(Courtesy Miles Rawls.)

Sure, it was atmospheric, but it wasn’t perhaps the best spectating experience of all time. But as the legendary summer league continues its journey into the mainstream, that viewing experience will change.

And so Monday’s summer circuit will begin on a new court, installed by Nike last month, that’s just a few feet short of regulation length. (The direction the court faces has been reconfigured, to allow for the extra space.) There are new stadium-style bleachers that provide seating for up to 600. And there’s a new, softer playing surface, which should help lessen the injury fears when NBA players make their occasional sojourn to Southeast.

“Everybody that’s seen it loves it,” said commissioner Miles Rawls, as he prepared for opening night. “It’s better for the league guys when they come. It gives a new look, and it’s a real good look.”

“That was major, that was super major, to see that on a commercial, a guy of his magnitude, doing a commercial, wearing your jersey,” Rawls told me this week. “Durant represents the Goodman League to the fullest when it comes to stuff like that. That was big-time.”

Unfortunately, it will be much tougher for Durant to represent the League in person this offseason, at least as much as he has in the past, because of his playoff and Olympic responsibilities. Rawls has already heard from a few NBA guys — including John Wall and Metta World Peace — about possible appearances, but these things are touch-and-go, and usually don’t start materializing until later in June.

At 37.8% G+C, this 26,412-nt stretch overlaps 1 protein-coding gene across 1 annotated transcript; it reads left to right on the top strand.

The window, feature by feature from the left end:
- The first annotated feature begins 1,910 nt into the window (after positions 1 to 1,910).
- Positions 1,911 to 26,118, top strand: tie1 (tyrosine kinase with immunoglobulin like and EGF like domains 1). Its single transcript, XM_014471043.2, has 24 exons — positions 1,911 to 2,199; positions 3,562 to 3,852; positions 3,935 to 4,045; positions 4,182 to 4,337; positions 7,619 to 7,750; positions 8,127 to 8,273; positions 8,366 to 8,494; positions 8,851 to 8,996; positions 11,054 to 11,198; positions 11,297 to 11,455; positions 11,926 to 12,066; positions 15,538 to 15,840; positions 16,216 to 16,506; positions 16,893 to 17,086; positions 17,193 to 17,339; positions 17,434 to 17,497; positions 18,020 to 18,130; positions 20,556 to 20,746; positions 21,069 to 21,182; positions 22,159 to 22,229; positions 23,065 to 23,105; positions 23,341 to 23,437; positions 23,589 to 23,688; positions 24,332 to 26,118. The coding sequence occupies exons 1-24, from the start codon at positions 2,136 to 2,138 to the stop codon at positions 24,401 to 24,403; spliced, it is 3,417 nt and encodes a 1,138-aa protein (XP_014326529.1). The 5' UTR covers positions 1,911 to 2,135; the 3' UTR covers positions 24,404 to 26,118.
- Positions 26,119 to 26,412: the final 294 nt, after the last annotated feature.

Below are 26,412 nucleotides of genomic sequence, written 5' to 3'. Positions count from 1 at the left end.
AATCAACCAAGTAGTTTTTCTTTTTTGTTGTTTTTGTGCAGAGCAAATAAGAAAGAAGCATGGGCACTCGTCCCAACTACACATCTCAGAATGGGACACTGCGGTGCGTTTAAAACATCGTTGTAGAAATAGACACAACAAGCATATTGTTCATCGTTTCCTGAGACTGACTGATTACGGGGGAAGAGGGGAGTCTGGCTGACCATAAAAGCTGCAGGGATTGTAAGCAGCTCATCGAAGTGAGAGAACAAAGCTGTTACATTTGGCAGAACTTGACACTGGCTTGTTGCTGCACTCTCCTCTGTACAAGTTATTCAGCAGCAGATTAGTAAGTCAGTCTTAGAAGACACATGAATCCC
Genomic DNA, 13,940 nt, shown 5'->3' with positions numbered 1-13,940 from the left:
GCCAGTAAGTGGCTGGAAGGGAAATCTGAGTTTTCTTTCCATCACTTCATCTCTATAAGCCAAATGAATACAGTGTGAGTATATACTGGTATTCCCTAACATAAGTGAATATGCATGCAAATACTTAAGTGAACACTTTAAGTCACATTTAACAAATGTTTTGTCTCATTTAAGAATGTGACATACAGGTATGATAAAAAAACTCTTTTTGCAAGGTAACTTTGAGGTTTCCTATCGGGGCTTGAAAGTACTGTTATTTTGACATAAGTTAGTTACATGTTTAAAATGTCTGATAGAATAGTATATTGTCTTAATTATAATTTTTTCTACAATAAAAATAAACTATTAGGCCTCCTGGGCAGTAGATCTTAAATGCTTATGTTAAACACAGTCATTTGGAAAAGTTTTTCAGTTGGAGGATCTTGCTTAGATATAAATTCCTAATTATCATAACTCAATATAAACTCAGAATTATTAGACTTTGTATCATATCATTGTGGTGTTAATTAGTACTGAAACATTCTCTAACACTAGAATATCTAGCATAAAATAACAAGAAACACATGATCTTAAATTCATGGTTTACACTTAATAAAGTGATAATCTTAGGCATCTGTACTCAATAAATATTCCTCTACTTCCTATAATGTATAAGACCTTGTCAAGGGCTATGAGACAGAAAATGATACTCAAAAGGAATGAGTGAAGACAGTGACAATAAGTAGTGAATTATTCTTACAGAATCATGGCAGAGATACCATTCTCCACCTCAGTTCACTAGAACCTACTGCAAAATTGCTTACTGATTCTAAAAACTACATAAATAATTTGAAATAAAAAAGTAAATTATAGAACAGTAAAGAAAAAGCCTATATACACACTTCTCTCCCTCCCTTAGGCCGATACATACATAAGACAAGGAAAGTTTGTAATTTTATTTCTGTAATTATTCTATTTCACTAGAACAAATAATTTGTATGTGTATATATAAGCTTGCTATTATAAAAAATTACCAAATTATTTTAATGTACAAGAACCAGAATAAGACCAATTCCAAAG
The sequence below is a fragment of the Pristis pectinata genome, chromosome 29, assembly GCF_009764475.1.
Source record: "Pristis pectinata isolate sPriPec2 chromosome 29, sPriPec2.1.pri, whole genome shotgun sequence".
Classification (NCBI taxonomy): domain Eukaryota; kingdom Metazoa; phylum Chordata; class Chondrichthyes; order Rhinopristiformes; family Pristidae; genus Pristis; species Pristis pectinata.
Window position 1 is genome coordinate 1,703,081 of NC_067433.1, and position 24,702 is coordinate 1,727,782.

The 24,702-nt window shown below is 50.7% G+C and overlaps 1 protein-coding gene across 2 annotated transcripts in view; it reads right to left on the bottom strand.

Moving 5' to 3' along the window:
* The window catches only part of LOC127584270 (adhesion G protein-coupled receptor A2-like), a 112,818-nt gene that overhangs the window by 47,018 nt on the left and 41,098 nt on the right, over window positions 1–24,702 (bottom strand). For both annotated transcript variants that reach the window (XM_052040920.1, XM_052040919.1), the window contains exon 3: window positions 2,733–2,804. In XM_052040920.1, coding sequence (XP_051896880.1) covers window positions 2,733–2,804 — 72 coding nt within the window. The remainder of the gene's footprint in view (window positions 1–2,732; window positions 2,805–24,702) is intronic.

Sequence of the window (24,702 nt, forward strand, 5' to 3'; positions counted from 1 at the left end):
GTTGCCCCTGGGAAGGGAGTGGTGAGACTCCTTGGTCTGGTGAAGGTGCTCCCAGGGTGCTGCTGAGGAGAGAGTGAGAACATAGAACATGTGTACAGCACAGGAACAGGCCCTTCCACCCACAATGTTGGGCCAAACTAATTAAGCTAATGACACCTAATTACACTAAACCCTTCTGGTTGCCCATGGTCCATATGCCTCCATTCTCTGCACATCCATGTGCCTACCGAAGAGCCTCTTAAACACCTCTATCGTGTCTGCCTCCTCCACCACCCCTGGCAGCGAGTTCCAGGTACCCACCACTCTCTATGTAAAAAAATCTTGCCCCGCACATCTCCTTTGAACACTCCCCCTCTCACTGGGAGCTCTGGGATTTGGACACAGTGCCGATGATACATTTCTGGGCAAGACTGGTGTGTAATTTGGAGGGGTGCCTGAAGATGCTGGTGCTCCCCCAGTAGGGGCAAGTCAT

The NBA players, of course, help bring the crowds, including the white kids like me, who weren’t going to watch many Barry Farm games when Rawls started running the league in 1997.

“Weren’t no white people down here 15 years ago, and I don’t blame them, because of the reputation,” he said. “I don’t blame them. Now they know, anybody from any race, they know they can come and watch and get out of there safely.”

Rawls, who turns 50 next week, has gotten no shortage of publicity in recent years, from his heckling of President Obama to his insult-heavy play-by-play at Goodman games and for celebrity games hosted by Steve Francis, Mike Beasley and others. He still works his regular job as a federal officer for the Department of Homeland Security, although his office is flexible about his hours once the season arrives.

And Rawls — who grew up in the neighborhood, although he now lives in Landover — was slightly enthusiastic for Monday’s opening night festivities, which will be catered by Nike.

“Very excited, very excited, very excited, very excited,” he literally said. “I wear my feelings about the Goodman League on my sleeve. I take great pride in what I’ve done with that for the last 15 years, not only for me, but for the city, and especially for my neighborhood... It’s all worthwhile, all worthwhile. Any time you can get something done for the city, bring that many people together from different parts of the city, different parts of life, I’ll take it.”